The late Richard Brautigan claimed motivation for writing stemmed from wanting to write a book that finished with the word mayonnaise. It was the same motivation that spurred me to write. Not for my fondness of condiments, of course, but for the creative audaciousness writing presented.
Like a bee drawn to pollen, I was drawn to humor. As a kid I read and re-read Woody Allen’s Getting Even, Side Effects and Without Feathers, howling at his command of non-sequiturs and parody. In college, at Syracuse University, I received perhaps my greatest education in the power of creative writing from pen-written letters authored by my brother, a big cheese in the ski industry. They were comedic tsunamis, refreshingly absent of the hi-how-are-you formula, breaking all boundaries, embodying Picasso’s belief that “Every act of creation is first an act of destruction.” My friends and I would skip class to read them. To this day I still reference his letters when in need of creative sparks.
But the notion of merging writing and creativity into a career did not brain-bloom until I began reading Hunter S. Thompson. His ability to combine insight with wit while covering monumental news stories ignited in me the proverbial light bulb. Pure wow in a tight, aggressive style all of his own. Thompson’s writing made me realize that humor, when used judiciously, could be a king-powerful communication tool.
This realization received mixed results while serving as a news and sports director for WFAD in Middlebury, Vermont. Though I won an Associated Press Award for hockey play-by-play, I was constantly in trouble with station management for inserting humor into my news reporting.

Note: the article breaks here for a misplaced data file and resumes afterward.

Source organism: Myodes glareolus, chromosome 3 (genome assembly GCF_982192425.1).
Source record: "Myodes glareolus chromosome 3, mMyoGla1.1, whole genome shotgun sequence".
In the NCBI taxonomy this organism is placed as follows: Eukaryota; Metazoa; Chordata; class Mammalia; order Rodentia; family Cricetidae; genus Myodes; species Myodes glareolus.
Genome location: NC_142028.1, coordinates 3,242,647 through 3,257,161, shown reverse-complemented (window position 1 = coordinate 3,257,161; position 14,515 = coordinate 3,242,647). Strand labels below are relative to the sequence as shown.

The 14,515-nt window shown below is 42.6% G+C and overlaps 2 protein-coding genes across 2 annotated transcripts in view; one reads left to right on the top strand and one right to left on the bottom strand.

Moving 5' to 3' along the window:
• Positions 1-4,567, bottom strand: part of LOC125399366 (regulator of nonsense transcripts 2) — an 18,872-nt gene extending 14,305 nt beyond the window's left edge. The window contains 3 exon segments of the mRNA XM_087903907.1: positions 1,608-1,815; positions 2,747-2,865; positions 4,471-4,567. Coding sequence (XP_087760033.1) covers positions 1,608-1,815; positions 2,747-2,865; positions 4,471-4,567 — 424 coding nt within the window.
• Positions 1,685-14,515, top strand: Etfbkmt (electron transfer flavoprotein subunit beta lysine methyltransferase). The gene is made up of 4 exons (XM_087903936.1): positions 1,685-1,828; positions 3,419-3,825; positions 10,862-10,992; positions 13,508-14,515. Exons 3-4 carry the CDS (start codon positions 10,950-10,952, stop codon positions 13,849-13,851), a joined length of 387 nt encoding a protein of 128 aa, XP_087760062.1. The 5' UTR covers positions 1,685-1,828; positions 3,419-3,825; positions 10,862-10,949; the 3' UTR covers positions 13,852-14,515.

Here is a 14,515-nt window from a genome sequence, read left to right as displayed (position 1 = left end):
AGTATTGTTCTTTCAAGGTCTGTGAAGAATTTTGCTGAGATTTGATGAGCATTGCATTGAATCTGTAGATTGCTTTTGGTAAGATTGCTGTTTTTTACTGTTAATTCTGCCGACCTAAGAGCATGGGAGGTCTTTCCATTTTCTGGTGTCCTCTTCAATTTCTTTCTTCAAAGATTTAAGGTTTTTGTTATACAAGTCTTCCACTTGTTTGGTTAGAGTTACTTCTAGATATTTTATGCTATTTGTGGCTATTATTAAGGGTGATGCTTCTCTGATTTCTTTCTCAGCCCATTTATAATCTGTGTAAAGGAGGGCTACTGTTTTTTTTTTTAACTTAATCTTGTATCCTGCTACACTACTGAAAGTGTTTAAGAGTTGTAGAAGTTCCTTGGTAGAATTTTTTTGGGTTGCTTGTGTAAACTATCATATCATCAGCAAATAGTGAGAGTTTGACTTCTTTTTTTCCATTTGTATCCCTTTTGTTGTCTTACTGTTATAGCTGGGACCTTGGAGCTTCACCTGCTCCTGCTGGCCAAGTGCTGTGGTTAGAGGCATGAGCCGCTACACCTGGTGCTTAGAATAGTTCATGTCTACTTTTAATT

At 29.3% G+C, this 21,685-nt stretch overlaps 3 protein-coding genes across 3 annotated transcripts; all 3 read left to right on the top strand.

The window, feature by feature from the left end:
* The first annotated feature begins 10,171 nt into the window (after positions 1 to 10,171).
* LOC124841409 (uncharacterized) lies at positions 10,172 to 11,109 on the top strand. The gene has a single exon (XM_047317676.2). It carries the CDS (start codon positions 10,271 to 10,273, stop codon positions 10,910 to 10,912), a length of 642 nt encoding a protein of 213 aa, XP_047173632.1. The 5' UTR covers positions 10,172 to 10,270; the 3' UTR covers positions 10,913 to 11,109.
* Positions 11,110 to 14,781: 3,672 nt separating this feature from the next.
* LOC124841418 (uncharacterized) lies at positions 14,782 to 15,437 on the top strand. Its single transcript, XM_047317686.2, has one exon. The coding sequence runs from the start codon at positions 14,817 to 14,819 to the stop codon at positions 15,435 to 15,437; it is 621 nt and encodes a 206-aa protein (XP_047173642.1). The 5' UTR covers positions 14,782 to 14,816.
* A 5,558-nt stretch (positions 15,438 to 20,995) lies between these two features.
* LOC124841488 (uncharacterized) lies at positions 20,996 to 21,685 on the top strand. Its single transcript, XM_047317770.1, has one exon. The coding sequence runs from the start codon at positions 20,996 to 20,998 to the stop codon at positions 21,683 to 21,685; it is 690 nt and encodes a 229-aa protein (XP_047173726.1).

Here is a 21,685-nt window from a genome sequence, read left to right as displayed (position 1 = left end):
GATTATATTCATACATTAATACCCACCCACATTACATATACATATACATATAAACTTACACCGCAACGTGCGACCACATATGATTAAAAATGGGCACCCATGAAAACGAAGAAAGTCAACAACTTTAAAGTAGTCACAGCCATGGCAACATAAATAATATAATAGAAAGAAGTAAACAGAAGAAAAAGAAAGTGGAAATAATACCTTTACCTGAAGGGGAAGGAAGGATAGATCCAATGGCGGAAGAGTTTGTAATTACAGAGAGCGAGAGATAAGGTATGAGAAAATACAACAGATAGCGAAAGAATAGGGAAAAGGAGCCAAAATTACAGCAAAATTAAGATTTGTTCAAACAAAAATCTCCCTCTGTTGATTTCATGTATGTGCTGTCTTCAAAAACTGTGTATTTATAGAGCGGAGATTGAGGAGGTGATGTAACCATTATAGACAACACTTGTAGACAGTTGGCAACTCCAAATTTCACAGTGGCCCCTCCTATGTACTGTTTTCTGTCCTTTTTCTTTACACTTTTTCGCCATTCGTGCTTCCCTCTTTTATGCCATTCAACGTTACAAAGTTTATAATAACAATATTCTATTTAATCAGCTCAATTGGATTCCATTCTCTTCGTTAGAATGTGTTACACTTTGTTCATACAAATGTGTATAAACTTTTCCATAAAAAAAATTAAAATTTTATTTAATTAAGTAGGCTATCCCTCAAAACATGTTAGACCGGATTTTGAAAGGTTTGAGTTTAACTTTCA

After four years I migrated west with the intent of moving to Los Angeles and becoming a humor writer. But along the way I stopped in Vail, Colorado for three months of skiing. Three months turned into 24 years. The pragmatism of work got trumped by the awe of the Rockies.
During my first winter I began writing and performing a weekly humor segment for Vail Valley Sunday on local TV. Good press followed. Feeling funny-confident, I spent a summer in Chicago studying improv at Second City’s Players Workshop. When I returned to Vail in the fall I gave stand-up comedy a try, turning outdoor experiences – skiing, camping, wildlife – into comedy bits. Within a few years I was touring nationally performing with the likes of Dave Chappelle, Martin Short and Lewis Black.
While on the comedy road I started transferring humor from the stage to the page. I began writing outdoor humor articles for regional and national magazines. Never forgetting what Hunter S. Thompson taught me, I also began applying my humor gimmick towards corporate copy. Clients across the planet began hiring me to write humor for their websites, brochures and in-house videos. Without realizing it I had forged a niche market.
It was during this career evolution that I crossed paths with Jen Lamboy while freelance writing for Dining Out magazine. She and I forged an immediate bond that has since spanned 15 years. Which, oddly, was the last time I used mayonnaise.